When you gaze long into an abyss, the abyss also gazes into you.
Cards Against Humanity, the maker of the game of the same name, announced last week it would be celebrating Black Friday by digging a giant, pointless hole in the ground. The company named it the Holiday Hole, and said it would dig the hole for as long as people were willing to pay for it. The dig lasted for days and ended on Sunday.
Before the dig was stopped, donations began to dwindle, but for more than a week the money piled up, as has all the displaced dirt next to the hole — the location of which Cards Against Humanity has not disclosed. According to the website, the initiative has brought in $100,573.
This has raised a lot of questions in NPR's newsroom, some of which Cards Against Humanity endeavored to answer on its site:
What's happening here?
Cards Against Humanity is digging a holiday hole.
Is this real?
Unfortunately it is.
Where is the hole?
America. And in our hearts.
Is there some sort of deeper meaning or purpose to the hole?
What do I get for contributing money to the hole?
A deeper hole. What else are you going to buy, an iPod?
Why aren't you giving all this money to charity?
Why aren't YOU giving all this money to charity? It's your money.
Is the hole bad for the environment?
No, this was just a bunch of empty land. Now there's a hole there. That's life.
How am I supposed to feel about this?
You're supposed to think it's funny. You might not get it for a while, but some time next year you'll chuckle quietly to yourself and remember all this business about the hole.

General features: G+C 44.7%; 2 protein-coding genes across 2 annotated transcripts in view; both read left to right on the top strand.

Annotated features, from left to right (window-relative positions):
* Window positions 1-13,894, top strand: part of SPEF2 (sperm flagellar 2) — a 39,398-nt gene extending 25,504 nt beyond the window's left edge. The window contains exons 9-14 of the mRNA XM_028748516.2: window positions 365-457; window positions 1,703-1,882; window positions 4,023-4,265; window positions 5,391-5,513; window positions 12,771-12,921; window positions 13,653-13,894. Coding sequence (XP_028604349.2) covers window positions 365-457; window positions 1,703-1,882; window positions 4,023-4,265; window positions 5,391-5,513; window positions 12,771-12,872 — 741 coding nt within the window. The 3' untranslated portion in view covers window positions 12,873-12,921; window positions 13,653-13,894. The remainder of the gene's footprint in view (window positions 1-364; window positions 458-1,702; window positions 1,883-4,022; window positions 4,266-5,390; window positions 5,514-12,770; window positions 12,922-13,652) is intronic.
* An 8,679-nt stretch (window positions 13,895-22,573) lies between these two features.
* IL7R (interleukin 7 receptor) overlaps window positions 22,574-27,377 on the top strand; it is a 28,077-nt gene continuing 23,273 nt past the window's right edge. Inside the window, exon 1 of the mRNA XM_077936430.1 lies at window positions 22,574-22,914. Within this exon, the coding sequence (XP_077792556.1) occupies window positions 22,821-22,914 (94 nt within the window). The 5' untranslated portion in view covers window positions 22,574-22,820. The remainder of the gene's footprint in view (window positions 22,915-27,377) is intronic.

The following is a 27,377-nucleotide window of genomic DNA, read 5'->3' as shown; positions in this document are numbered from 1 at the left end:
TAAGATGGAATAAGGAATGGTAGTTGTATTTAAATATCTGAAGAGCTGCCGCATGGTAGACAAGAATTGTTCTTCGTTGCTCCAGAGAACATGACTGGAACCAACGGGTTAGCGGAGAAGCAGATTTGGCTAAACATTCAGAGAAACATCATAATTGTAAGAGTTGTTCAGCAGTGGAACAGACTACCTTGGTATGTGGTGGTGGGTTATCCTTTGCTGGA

How deep can you make this sucker?
Great question. As long as you keep spending, we'll keep digging. We'll find out together how deep this thing goes.
What if you dig so deep you hit hot magma?
At least then we'd feel something.
This isn't the first holiday stunt pulled by the company. Last year on Black Friday, the company made $71,145 after it asked people to send $5 each — to receive absolutely nothing in return. Two years ago, it sold literal bull feces to 30,000 people, bringing in $180,000.
As the rate of donations for the dig decreased, so too did the amount of time each dollar would buy. As Business Insider reported on Friday, "each dollar donated extends the dig time by about another 1.8 seconds." By Sunday morning that number had dropped to 0.4 seconds. By early Sunday afternoon, 0.3 seconds.
Cards Against Humanity told NPR it was not trying to discourage people from donating in order to end the hole digging. Claire Friedman, Cards Against Humanity employee and self-described "hole mom," said Sunday: "It's set so time gets more expensive the longer we dig. The first dollar paid for 5.5 seconds, now it'll only get .3. Basically just reflecting the longer we need to hold crew and equipment here, the more expensive it gets."
We emailed Cards Against Humanity with further questions, and will update this post if we hear back.
This post was updated to reflect the increase in total money donated and the conclusion of digging.